In search of SA’s ‘God particle’

2012-07-06 07:33

There is some divine irony to the fact that the Higgs boson particle was discovered on the same day the South African government hosted its social cohesion summit.

If President Jacob Zuma had his way, the two would be near-equal in significance. In his opening speech he mentioned the summit in the same breath as other big local events from history, like the 1955 drafting of the Freedom Charter.

In an effort to rekindle this magic, the summit was held in Kliptown, Soweto, where this document had its birth.

This social cohesion gathering had been a long time coming, as far back as 2009.

It was Zuma’s idea, following attacks on his polygamous lifestyle before his election, and he mooted it again in 2010 after he controversially fathered a baby with Sonono Khoza, to whom he’s not married.

Mention of the urgency of the summit was also made following the rift caused among men and women and black and white about The Spear painting, depicting Zuma with genitals hanging out of his pants.

Cynicism aside, there is much need for social cohesion – or at least some kind of common purpose among South Africans.

Social cohesion is about how we relate as South Africans across race, gender and income group and it is important for the well-being and prosperity of any country.

Recent public race spats, regular and violent protests in poor communities, and the schism that issues like The Spear have caused, show South Africa isn’t quite yet where it should be.

But the unity South Africans felt amid the euphoria of the Soccer World Cup in 2010 gave us a taste of what we could be.

Of course government had to take action. It is the duty of our elected leaders under the Constitution to promote nation-building.

Government also has the power to run programmes to help the poor and facilitate economic equality and justice.

But the problem with government is that it is political in nature – and South Africans reckon that our politics divides.

The Institute for Reconciliation and Justice’s Reconciliation Barometer for 2011 found politics is second on the list of things that keep South Africans apart (22% of respondents said political parties divide).

Top of the list was income inequalities, 32% of respondents said.

The first day of the social cohesion summit, on Wednesday, was filled with speeches.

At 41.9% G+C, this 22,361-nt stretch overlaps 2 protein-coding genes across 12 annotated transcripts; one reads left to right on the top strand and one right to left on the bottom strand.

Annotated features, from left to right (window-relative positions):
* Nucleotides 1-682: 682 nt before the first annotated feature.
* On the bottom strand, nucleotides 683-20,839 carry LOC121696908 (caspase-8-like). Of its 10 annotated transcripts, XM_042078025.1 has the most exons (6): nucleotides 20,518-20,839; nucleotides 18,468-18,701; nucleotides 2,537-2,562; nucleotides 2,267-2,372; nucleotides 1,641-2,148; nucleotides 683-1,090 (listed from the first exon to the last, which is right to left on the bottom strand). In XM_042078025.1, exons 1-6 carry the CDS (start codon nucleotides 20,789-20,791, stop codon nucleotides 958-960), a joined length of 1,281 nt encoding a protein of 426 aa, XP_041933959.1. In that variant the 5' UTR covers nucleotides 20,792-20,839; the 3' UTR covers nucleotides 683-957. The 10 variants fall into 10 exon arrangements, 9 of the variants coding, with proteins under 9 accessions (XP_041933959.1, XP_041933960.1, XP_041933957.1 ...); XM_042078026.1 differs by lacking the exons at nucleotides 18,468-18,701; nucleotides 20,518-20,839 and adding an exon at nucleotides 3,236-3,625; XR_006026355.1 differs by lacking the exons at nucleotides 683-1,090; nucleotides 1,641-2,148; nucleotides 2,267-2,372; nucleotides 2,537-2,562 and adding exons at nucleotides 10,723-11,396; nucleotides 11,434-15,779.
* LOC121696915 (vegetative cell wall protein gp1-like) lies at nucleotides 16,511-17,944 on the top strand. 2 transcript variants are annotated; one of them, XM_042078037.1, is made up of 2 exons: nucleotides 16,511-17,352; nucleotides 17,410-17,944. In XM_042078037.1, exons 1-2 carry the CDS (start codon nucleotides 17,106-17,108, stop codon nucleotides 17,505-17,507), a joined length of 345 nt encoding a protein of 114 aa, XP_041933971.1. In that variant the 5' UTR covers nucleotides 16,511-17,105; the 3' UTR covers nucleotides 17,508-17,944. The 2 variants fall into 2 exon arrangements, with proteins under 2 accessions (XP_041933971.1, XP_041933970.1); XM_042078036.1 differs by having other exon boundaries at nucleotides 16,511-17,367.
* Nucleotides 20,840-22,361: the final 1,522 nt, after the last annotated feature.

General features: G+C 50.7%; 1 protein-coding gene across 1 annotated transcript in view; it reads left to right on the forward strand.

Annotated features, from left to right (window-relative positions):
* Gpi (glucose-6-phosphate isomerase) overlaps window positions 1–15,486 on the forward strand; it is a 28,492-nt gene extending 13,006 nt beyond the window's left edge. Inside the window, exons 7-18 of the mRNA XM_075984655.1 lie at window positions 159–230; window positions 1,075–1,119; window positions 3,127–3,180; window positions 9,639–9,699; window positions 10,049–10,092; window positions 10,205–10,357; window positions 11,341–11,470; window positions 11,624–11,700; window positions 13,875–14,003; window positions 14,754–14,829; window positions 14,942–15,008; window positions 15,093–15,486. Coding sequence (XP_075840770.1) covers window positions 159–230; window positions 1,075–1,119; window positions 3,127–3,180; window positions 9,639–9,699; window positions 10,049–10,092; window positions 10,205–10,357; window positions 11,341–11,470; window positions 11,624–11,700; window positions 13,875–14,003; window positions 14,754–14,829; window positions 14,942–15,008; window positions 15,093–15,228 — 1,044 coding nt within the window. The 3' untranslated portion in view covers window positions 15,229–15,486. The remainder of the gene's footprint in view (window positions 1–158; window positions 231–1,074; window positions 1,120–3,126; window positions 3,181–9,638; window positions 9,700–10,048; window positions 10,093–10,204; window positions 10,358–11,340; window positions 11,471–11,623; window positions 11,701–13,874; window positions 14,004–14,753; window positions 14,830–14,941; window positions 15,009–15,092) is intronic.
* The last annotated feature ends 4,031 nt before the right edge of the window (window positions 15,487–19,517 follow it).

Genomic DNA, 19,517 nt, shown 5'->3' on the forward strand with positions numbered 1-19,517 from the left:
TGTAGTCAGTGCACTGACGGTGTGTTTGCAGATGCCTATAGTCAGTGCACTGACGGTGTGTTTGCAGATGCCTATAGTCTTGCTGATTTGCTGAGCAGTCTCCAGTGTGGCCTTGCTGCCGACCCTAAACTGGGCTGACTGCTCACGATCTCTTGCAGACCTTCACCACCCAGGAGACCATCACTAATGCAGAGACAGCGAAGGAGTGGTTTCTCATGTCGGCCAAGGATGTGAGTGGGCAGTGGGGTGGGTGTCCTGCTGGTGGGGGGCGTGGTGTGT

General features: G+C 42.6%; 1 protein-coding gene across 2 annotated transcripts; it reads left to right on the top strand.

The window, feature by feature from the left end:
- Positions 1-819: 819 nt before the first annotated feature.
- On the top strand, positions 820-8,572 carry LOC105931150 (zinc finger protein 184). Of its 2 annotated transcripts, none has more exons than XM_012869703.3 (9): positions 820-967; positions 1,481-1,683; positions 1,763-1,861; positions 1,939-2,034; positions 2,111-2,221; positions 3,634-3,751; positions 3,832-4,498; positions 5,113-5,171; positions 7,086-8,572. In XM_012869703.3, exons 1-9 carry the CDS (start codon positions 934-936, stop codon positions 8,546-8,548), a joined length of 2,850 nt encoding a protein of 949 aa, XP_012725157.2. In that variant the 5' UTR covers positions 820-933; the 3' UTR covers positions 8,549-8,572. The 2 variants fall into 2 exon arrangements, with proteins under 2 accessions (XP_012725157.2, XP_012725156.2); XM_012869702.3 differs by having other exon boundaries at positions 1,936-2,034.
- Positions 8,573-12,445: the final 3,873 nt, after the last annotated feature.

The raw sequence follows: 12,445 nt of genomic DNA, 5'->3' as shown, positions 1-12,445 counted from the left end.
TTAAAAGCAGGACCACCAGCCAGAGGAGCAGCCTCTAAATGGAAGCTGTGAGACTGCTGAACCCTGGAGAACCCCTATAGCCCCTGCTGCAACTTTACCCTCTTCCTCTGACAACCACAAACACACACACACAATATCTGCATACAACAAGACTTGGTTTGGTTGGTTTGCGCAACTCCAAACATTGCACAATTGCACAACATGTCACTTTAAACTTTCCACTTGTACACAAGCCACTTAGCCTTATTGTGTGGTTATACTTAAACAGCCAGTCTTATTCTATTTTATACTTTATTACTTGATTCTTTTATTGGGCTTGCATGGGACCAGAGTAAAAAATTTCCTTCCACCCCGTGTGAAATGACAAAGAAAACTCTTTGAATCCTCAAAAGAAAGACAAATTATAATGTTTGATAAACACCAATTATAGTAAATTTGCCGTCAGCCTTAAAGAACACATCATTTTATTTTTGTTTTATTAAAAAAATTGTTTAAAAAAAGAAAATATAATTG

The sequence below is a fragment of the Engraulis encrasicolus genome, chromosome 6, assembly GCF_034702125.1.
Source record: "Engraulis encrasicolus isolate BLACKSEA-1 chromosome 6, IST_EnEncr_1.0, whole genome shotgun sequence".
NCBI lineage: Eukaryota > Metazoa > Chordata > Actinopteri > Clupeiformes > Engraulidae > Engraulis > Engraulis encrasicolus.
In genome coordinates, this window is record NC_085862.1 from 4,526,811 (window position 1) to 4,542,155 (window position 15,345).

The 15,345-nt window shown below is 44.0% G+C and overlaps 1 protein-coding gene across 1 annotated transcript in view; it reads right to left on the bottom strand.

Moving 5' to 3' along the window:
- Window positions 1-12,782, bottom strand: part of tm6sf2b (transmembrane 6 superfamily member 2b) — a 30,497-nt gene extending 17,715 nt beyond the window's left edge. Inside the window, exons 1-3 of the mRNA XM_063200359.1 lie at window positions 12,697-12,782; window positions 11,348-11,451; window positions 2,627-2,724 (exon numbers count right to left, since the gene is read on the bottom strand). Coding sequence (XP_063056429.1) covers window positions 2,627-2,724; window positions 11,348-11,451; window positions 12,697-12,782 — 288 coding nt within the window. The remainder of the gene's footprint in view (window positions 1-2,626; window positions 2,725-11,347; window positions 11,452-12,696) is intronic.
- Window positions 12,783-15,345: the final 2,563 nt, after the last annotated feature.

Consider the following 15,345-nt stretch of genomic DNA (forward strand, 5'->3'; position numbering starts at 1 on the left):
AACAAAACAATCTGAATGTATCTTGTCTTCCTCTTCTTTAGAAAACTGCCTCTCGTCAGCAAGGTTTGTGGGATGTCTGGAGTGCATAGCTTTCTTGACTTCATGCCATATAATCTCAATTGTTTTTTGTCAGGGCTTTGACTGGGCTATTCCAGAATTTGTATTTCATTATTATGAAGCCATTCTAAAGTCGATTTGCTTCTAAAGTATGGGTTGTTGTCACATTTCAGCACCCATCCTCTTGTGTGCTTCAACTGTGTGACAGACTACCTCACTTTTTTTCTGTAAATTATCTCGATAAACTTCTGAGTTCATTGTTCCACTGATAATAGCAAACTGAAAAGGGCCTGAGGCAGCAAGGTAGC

Apart from the late start it felt a bit like a particularly long session of Parliament, when it ups and sits in the provinces in big tents.

Much of it boiled down to petty politics. After both Arts and Culture Minister Paul Mashatile and Gauteng Sports MEC Lebogang Maile nobly resisted jibes at the Congress of the People, the party named after the gathering which conceived the Freedom Charter on the Walter Sisulu Square of Dedication, where the large marquee was pitched in which the hundreds of delegates gathered, Zuma succumbed.

When he got to the bit in his speech where he mentioned the congress of the people, he had to point out, with a self-satisfied chuckle, that he’s not talking about that congress of the people.

Instead of sticking to the social cohesion script, and emphasising the things that bring us together, Zuma set a divisive tone by making an ANC in-joke about a shambolic party that still hates him.

Fortunately the speaker from Cope later made such a singing entry, and such an uproarious speech, that he couldn’t be jeered even if someone had wanted to.

But then Corné Mulder from the FF Plus took to the podium.

Despite displaying an inappropriate amount of self-pity for how white people are treated, he was right about some things, like pointing out that the way in which government changed place names wasn’t always correct.

He was also right when he said the feelings of nationhood we have at sports events like world cups and Olympic bids don’t last because the spirit isn’t always followed through by government programmes.

But then he called for a ministry of minority affairs, which seemed to betray an apart-ness and an unwillingness from his side to get with the nation-building project.

His suggestion was ridiculous, but the reaction from many members of the audience – cackling and jeering – was equally so.

Fortunately, Home Affairs Minister Nkosazana Dlamini-Zuma, when it was her turn to respond to the speeches, lifted the level of engagement when she told Mulder she thought his idea came from a feeling of racial superiority.

For two days this week people from civil society organisations and government searched for proof of the existence of South Africa’s Higgs boson – that elusive particle that will keep us all together.

That eureka moment won’t come from politicians and experts. It’s something we’ll have to figure out in our everyday interaction with one other.

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